Nicaraguan opposition hopes to bridge differences and issue unity document
The main leaders of Nicaragua's long-feuding anti-Sandinista exile groups hope to issue a joint proposal to the ruling Sandinistas by the end of February. The proposal would be a first step toward eventual unification of the opposition, bringing together such divergent elements as the Nicaraguan Democratic Force, a Honduras-based contra organization, and the liberal, exiled opposition leader Arturo Cruz Porras.
The proposal itself will, according to Nicaraguan exile sources, be a list of fairly hard-line conditions that the Nicaraguan opposition sees as ``minimum'' for reaching an agreement with the government. Since the Sandinistas are unlikely to accept the conditions, analysts in the region say, the proposal will probably be the basis for stepped-up military and political activities against the Sandinistas by a united opposition.
However, it is not yet clear whether the document will be signed by Ed'en Pastora G'omez, one of the top four opposition leaders involved in the original unification talks. On Feb. 6, Mr. Pastora pulled back from the unification effort, saying his priority is to press on with a military campaign against the government. The unity effort, in contrast, is publicly described as a political step -- one that is ultimately designed to present some sort of peace proposal to the Sandinistas.
Close observers think Pastora eventually will come back to the group, out of desire not to be left out in the cold.
The declaration of principles, originally to be announced in mid-February, was also temporarily held up because Costa Rica had asked the Nicaraguan opposition not to make any major declarations from Costa Rican territory. The country did not want to jeopardize its talks with Nicaragua aimed at resolving the conflict between the two nations.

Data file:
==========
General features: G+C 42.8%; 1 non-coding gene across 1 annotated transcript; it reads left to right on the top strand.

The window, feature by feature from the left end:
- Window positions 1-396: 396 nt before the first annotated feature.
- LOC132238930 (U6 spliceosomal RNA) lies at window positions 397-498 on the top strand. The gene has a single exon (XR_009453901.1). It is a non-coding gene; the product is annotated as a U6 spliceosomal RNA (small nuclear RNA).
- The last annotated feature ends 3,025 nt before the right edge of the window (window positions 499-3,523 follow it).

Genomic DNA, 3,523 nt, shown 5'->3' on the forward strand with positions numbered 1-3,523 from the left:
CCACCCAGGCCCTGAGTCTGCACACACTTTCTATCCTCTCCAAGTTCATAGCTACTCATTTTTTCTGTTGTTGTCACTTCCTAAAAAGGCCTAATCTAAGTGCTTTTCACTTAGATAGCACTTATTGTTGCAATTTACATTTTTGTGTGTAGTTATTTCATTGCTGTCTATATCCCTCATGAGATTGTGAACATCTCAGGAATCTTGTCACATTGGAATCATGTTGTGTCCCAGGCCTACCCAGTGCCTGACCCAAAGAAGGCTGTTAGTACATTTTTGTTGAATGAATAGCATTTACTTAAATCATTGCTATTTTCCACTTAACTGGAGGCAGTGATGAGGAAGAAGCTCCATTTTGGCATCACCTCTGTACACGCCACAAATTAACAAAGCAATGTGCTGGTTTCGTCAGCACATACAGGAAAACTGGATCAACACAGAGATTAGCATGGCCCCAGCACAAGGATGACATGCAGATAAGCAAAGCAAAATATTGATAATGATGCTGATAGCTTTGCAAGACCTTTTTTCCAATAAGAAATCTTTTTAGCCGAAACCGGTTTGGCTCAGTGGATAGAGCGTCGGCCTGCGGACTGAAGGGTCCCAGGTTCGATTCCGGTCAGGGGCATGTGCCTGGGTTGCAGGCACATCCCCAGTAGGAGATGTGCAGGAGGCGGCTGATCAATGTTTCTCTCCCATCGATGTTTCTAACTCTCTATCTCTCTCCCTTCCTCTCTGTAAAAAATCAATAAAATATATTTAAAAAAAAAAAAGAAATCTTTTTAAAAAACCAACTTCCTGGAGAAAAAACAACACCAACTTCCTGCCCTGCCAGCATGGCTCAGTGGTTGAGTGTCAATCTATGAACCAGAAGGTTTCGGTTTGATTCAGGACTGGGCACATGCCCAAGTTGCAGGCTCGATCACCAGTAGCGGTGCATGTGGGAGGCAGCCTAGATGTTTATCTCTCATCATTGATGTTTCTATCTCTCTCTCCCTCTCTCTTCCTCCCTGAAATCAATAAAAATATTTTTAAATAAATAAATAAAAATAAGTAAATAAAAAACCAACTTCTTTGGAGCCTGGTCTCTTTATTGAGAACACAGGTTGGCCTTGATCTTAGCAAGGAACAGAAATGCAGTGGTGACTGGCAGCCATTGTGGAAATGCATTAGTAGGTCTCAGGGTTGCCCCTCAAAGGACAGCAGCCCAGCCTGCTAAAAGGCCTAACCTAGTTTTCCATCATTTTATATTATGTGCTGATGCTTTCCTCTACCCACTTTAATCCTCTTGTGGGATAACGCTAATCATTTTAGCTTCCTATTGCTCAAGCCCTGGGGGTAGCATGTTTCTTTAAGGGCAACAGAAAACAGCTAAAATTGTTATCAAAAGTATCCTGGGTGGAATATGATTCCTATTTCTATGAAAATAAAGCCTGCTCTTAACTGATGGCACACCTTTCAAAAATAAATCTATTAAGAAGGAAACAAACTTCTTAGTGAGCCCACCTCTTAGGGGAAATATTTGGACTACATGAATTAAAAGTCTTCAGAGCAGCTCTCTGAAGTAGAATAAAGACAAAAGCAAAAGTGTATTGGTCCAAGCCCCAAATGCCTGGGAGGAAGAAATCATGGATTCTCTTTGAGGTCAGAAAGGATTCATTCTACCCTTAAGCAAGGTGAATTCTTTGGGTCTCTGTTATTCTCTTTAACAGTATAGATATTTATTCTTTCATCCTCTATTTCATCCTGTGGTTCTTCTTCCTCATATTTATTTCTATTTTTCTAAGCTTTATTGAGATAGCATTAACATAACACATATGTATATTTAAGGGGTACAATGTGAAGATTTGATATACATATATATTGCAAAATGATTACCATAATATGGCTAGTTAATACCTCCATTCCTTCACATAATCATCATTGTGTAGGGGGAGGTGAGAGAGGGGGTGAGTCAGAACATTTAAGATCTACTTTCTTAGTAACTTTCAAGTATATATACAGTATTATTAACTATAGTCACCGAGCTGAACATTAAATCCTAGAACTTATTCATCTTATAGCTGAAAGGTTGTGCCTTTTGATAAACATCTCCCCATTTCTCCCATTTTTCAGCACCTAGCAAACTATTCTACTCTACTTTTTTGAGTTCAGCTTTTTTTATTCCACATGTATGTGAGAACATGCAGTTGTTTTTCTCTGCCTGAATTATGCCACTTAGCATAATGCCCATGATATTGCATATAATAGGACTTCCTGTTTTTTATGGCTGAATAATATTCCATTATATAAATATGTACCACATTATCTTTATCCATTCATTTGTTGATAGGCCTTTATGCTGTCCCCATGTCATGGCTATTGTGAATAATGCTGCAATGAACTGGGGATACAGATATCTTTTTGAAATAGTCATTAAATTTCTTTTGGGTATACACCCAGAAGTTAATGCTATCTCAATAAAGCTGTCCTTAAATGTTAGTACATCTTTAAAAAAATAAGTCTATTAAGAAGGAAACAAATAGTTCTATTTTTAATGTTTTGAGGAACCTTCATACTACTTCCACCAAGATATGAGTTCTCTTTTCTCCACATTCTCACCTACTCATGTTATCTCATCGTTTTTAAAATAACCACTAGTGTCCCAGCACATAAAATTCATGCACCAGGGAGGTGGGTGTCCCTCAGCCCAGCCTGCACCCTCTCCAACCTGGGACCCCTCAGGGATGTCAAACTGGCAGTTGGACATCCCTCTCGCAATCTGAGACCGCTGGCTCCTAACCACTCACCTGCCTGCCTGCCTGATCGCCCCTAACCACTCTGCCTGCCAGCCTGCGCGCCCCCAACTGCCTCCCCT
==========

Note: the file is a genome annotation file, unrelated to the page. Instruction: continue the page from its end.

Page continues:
Moreover, it is not at all clear the opposition leaders will agree on the goals for the group over the long haul.
Civilian opposition leader Cruz emphasizes that only a joint ``peace ultimatum'' to the Sandinistas is being considered now. But sources close to Cruz, who is valuable to the group in terms of international respectability, say he faces a serious dilemma: whether or not to insist that followers of the last Nicaraguan dictator, Anastasio Somoza Debayle, be excluded from important positions within any new unity organization. Several of Cruz's close associates say he will insist on this.
For a long time, Cruz was reluctant to take any unity step with the contras because former Somoza followers are in leadership positions in the contra group.
But people close to Cruz say he has come to believe that if it were not for the threat posed by the contras, the Sandinista government would be more radical and unwilling to make any concessions. For this reason, they say, Cruz has publicly supported US aid to the contras.
Even if Pastora does not rejoin the unity effort, the group can carry on, some of those involved say. Pastora's troop strength is not that significant. Pastora claims to have 7,000 men but others estimate his troops strength in the hundreds.
One of Pastora's main problems with the unity effort, several top opposition sources say, stems from a dispute between Pastora and Alfonso Robelo, who were joint leaders of the armed opposition group Democratic Revolutionary Alliance (ARDE). ARDE possessed several airplanes that are stationed in El Salvador.
According to the informal separation agreement, Pastora was to keep the planes. But Pastora now charges, opposition sources say, that he was not given all of the planes. He also states that Robelo kept much of the other military equipment and munitions owed to Pastora.